Adding rungs to the ladder – making your job into a career

This blog post is all about you! It’s a report of a talk I went to awhile back by Dr Marianne Tremaine on Adding rungs to the ladder – making your job into a career. Marianne is the Associate Head of the School of Communication, Journalism and Marketing at Massey University (Palmerston North, New Zealand) and she is particularly well qualified to talk on the subject. Her personal journey has seen her move from an administrative position in a university to becoming an academic.

Her key message was that you need to take charge! Don’t wait to be discovered – you need to have your CV and job file at the ready. You also need to be open to possibilities to do more.

You need to consider what your persona is.
You need to project a particular image of yourself. What are you abilities? Are you a good problem solver, a good speaker, a good communicator?
Upwards communication is important – you need to tell your boss about what you are doing – they don’t always know!
You need to pay attention to your image – be proactive and take steps to expand others image of you and your capabilities.
It is useful to look backwards and forwards at your career – to do a stock-take on yourself and look at your growth and sense of identity.

Volunteer to do stuff
This could be finding information for someone else to use, or volunteering to write a report. The key thing is to be ready and poised to take opportunities. You need to think of yourself as your own agent.
You need to network and be visible.

Performance appraisals
Prepare carefully for your performance appraisal and make appointments between these to make sure you are on track. Your performance appraisal is an opportunity for you to make sure your manager knows what you’ve achieved that you are proud of; what you would like to do more of; and what training and development you think would enhance your abilities.
Don’t rely on your manager to ask things that are relevant!
Make sure you have all the information you need for your review, and plan the points you want to get across.

Be organised and make things happen
Keep records on your job files – of relevant meetings, details of your achievements. Keep copies of emails and letters of appreciation. You can also keep examples of work you have done.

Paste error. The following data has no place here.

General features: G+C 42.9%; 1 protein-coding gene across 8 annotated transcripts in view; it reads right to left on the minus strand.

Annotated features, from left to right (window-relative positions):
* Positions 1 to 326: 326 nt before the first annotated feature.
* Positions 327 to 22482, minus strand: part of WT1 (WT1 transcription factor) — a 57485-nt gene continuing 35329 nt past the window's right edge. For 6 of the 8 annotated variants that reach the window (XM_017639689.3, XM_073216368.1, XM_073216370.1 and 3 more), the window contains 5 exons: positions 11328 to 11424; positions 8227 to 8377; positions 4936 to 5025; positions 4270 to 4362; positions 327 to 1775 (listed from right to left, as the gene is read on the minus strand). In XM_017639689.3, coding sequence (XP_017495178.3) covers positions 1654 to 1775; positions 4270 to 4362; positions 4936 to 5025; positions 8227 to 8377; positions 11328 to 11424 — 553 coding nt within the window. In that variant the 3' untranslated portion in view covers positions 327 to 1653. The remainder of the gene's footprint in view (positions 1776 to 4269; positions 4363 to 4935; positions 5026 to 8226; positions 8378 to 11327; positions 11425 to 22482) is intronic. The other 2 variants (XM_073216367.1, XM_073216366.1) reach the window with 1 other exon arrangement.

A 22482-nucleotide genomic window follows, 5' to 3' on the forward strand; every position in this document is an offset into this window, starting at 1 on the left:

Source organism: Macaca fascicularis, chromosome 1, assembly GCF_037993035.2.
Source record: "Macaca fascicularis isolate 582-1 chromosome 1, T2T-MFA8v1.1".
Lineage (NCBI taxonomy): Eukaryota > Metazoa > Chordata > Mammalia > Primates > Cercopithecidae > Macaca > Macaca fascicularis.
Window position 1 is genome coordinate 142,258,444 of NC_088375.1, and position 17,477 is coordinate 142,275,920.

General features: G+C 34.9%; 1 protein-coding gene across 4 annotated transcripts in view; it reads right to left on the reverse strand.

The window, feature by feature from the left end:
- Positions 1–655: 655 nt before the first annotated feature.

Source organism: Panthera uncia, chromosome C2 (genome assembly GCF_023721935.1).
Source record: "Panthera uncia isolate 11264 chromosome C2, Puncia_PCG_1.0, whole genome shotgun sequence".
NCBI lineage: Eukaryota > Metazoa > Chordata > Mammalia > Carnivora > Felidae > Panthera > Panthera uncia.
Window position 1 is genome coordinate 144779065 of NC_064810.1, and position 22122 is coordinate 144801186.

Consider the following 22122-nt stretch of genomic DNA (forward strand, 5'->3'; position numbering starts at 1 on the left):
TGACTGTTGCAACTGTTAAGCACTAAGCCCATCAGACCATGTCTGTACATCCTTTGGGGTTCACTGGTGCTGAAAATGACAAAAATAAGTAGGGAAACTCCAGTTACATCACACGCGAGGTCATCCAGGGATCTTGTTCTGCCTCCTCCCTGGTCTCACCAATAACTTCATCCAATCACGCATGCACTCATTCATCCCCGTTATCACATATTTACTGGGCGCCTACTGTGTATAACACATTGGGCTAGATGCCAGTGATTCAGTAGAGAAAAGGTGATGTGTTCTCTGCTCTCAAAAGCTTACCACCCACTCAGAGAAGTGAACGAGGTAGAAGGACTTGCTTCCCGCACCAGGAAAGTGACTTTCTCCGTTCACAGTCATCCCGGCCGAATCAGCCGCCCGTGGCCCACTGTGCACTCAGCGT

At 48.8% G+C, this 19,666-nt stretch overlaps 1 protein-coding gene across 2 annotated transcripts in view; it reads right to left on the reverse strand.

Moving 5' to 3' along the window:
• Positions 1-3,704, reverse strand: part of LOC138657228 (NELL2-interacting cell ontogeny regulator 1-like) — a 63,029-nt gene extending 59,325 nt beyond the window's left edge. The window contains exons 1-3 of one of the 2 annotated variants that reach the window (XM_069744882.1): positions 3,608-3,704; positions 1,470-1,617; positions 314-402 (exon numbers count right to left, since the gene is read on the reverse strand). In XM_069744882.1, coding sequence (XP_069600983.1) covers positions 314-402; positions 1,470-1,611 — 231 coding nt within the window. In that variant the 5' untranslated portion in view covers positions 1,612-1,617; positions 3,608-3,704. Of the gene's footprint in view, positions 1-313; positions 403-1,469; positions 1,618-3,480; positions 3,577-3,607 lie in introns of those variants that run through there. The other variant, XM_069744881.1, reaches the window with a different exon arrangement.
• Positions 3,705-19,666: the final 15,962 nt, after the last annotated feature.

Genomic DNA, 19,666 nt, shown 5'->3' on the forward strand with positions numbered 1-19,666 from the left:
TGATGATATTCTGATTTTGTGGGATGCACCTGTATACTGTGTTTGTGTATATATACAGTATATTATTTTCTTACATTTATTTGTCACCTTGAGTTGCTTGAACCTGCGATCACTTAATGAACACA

Make things happen and be your own agent of change!
Therapeutic whinging should just be a springboard to action 🙂

You can achieve more than you realise
Be aware of transferable skills that you have – and give specific examples of these in your CV.
Workplace learning – you are constantly increasing skills by being at work. Read documents and pay attention to what is happening around you.
Ask other people for advice – they are often very willing to give it.
Ask a speaker to come and talk to your team meeting about the innovation you would like to bring to your workplace.
Write an article, a report or a letter to those senior to you – get someone you trust to check it.
Make use of connections, your understanding of in-house processes.
Be aware of your own value!

Make use of resources
Use resources at your workplace – find books, people and courses to develop your career.
Marianne mentioned three useful books:
The personal efficiency program : how to stop feeling overwhelmed and win back control of your own work by Kerry Gleeson
Pressing the right buttons : people skills for business success by Allison Mooney
Working identity : unconventional strategies for reinventing your career by Herminia Ibarra

And her final comments:
It is very hard to stand back from your own life – that’s why mentors are so useful.
There is always a way – if you want something enough, for long enough, you will get there.
You will reach your goal – and if it’s not the one you were aiming for, it will be another one!

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